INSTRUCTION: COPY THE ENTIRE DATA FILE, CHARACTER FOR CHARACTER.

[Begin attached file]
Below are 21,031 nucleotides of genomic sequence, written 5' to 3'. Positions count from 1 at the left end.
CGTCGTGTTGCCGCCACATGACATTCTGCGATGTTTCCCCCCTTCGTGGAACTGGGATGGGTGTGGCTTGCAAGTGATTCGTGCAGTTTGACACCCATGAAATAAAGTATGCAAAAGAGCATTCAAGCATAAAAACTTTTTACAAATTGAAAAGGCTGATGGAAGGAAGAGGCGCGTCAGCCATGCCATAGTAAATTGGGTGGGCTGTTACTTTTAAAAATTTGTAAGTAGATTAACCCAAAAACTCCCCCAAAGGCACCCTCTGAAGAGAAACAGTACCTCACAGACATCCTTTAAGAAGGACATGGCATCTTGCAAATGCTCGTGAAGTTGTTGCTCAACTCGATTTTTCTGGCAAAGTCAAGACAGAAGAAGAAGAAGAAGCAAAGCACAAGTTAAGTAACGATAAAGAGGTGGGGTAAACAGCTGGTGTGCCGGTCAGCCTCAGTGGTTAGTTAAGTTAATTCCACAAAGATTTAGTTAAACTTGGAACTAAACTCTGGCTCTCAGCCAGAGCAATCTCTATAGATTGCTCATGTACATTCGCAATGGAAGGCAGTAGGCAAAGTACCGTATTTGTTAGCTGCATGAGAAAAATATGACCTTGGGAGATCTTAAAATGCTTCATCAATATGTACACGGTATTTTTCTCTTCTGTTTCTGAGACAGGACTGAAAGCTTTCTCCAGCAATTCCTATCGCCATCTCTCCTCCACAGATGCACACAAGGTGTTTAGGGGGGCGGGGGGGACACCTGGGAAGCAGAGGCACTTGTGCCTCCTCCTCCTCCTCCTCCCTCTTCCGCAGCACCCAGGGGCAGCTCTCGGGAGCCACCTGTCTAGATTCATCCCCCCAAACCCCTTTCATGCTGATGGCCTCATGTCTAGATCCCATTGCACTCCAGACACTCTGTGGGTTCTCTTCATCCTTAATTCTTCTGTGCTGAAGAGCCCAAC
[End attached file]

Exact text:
Below are 21,031 nucleotides of genomic sequence, written 5' to 3'. Positions count from 1 at the left end.
CGTCGTGTTGCCGCCACATGACATTCTGCGATGTTTCCCCCCTTCGTGGAACTGGGATGGGTGTGGCTTGCAAGTGATTCGTGCAGTTTGACACCCATGAAATAAAGTATGCAAAAGAGCATTCAAGCATAAAAACTTTTTACAAATTGAAAAGGCTGATGGAAGGAAGAGGCGCGTCAGCCATGCCATAGTAAATTGGGTGGGCTGTTACTTTTAAAAATTTGTAAGTAGATTAACCCAAAAACTCCCCCAAAGGCACCCTCTGAAGAGAAACAGTACCTCACAGACATCCTTTAAGAAGGACATGGCATCTTGCAAATGCTCGTGAAGTTGTTGCTCAACTCGATTTTTCTGGCAAAGTCAAGACAGAAGAAGAAGAAGAAGCAAAGCACAAGTTAAGTAACGATAAAGAGGTGGGGTAAACAGCTGGTGTGCCGGTCAGCCTCAGTGGTTAGTTAAGTTAATTCCACAAAGATTTAGTTAAACTTGGAACTAAACTCTGGCTCTCAGCCAGAGCAATCTCTATAGATTGCTCATGTACATTCGCAATGGAAGGCAGTAGGCAAAGTACCGTATTTGTTAGCTGCATGAGAAAAATATGACCTTGGGAGATCTTAAAATGCTTCATCAATATGTACACGGTATTTTTCTCTTCTGTTTCTGAGACAGGACTGAAAGCTTTCTCCAGCAATTCCTATCGCCATCTCTCCTCCACAGATGCACACAAGGTGTTTAGGGGGGCGGGGGGGACACCTGGGAAGCAGAGGCACTTGTGCCTCCTCCTCCTCCTCCTCCCTCTTCCGCAGCACCCAGGGGCAGCTCTCGGGAGCCACCTGTCTAGATTCATCCCCCCAAACCCCTTTCATGCTGATGGCCTCATGTCTAGATCCCATTGCACTCCAGACACTCTGTGGGTTCTCTTCATCCTTAATTCTTCTGTGCTGAAGAGCCCAAC